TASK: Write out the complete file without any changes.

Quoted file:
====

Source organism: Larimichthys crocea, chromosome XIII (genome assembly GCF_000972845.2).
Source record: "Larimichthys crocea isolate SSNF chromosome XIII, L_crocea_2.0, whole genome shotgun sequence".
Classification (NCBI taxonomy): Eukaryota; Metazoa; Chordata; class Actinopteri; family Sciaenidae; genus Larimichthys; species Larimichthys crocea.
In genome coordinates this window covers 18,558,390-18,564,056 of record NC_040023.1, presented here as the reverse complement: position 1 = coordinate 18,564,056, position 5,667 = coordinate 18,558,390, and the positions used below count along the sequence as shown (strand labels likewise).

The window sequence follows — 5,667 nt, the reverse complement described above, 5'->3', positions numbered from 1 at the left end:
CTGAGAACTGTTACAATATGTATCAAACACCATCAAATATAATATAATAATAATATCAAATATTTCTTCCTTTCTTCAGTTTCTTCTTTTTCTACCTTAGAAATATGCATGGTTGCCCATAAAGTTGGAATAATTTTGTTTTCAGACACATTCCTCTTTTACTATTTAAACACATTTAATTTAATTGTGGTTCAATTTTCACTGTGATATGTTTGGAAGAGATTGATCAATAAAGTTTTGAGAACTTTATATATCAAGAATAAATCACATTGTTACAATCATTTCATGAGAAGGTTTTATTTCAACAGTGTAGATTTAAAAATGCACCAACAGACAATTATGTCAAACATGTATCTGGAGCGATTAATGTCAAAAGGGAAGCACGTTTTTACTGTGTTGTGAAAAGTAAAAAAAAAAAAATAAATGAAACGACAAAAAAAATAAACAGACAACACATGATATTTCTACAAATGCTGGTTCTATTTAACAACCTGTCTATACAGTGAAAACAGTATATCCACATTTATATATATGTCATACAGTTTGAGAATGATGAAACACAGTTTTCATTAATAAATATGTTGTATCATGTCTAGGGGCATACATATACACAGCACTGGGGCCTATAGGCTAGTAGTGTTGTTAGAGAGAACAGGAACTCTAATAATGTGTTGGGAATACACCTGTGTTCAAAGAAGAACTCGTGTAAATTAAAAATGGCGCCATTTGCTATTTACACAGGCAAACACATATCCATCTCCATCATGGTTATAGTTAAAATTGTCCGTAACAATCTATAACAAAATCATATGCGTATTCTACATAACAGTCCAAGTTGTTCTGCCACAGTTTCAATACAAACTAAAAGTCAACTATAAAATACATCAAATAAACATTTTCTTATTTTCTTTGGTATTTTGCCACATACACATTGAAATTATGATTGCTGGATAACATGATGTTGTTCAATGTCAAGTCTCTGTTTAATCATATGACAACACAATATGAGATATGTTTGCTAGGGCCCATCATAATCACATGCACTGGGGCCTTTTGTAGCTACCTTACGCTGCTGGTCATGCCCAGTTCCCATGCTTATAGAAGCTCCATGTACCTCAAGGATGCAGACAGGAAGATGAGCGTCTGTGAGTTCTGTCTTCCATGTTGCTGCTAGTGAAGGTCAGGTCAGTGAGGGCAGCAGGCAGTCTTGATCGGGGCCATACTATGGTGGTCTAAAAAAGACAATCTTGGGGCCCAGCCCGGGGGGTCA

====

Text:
Source organism: Larimichthys crocea, chromosome XIII (genome assembly GCF_000972845.2).
Source record: "Larimichthys crocea isolate SSNF chromosome XIII, L_crocea_2.0, whole genome shotgun sequence".
Classification (NCBI taxonomy): Eukaryota; Metazoa; Chordata; class Actinopteri; family Sciaenidae; genus Larimichthys; species Larimichthys crocea.
In genome coordinates this window covers 18,558,390-18,564,056 of record NC_040023.1, presented here as the reverse complement: position 1 = coordinate 18,564,056, position 5,667 = coordinate 18,558,390, and the positions used below count along the sequence as shown (strand labels likewise).

The window sequence follows — 5,667 nt, the reverse complement described above, 5'->3', positions numbered from 1 at the left end:
CTGAGAACTGTTACAATATGTATCAAACACCATCAAATATAATATAATAATAATATCAAATATTTCTTCCTTTCTTCAGTTTCTTCTTTTTCTACCTTAGAAATATGCATGGTTGCCCATAAAGTTGGAATAATTTTGTTTTCAGACACATTCCTCTTTTACTATTTAAACACATTTAATTTAATTGTGGTTCAATTTTCACTGTGATATGTTTGGAAGAGATTGATCAATAAAGTTTTGAGAACTTTATATATCAAGAATAAATCACATTGTTACAATCATTTCATGAGAAGGTTTTATTTCAACAGTGTAGATTTAAAAATGCACCAACAGACAATTATGTCAAACATGTATCTGGAGCGATTAATGTCAAAAGGGAAGCACGTTTTTACTGTGTTGTGAAAAGTAAAAAAAAAAAAATAAATGAAACGACAAAAAAAATAAACAGACAACACATGATATTTCTACAAATGCTGGTTCTATTTAACAACCTGTCTATACAGTGAAAACAGTATATCCACATTTATATATATGTCATACAGTTTGAGAATGATGAAACACAGTTTTCATTAATAAATATGTTGTATCATGTCTAGGGGCATACATATACACAGCACTGGGGCCTATAGGCTAGTAGTGTTGTTAGAGAGAACAGGAACTCTAATAATGTGTTGGGAATACACCTGTGTTCAAAGAAGAACTCGTGTAAATTAAAAATGGCGCCATTTGCTATTTACACAGGCAAACACATATCCATCTCCATCATGGTTATAGTTAAAATTGTCCGTAACAATCTATAACAAAATCATATGCGTATTCTACATAACAGTCCAAGTTGTTCTGCCACAGTTTCAATACAAACTAAAAGTCAACTATAAAATACATCAAATAAACATTTTCTTATTTTCTTTGGTATTTTGCCACATACACATTGAAATTATGATTGCTGGATAACATGATGTTGTTCAATGTCAAGTCTCTGTTTAATCATATGACAACACAATATGAGATATGTTTGCTAGGGCCCATCATAATCACATGCACTGGGGCCTTTTGTAGCTACCTTACGCTGCTGGTCATGCCCAGTTCCCATGCTTATAGAAGCTCCATGTACCTCAAGGATGCAGACAGGAAGATGAGCGTCTGTGAGTTCTGTCTTCCATGTTGCTGCTAGTGAAGGTCAGGTCAGTGAGGGCAGCAGGCAGTCTTGATCGGGGCCATACTATGGTGGTCTAAAAAAGACAATCTTGGGGCCCAGCCCGGGGGGTCA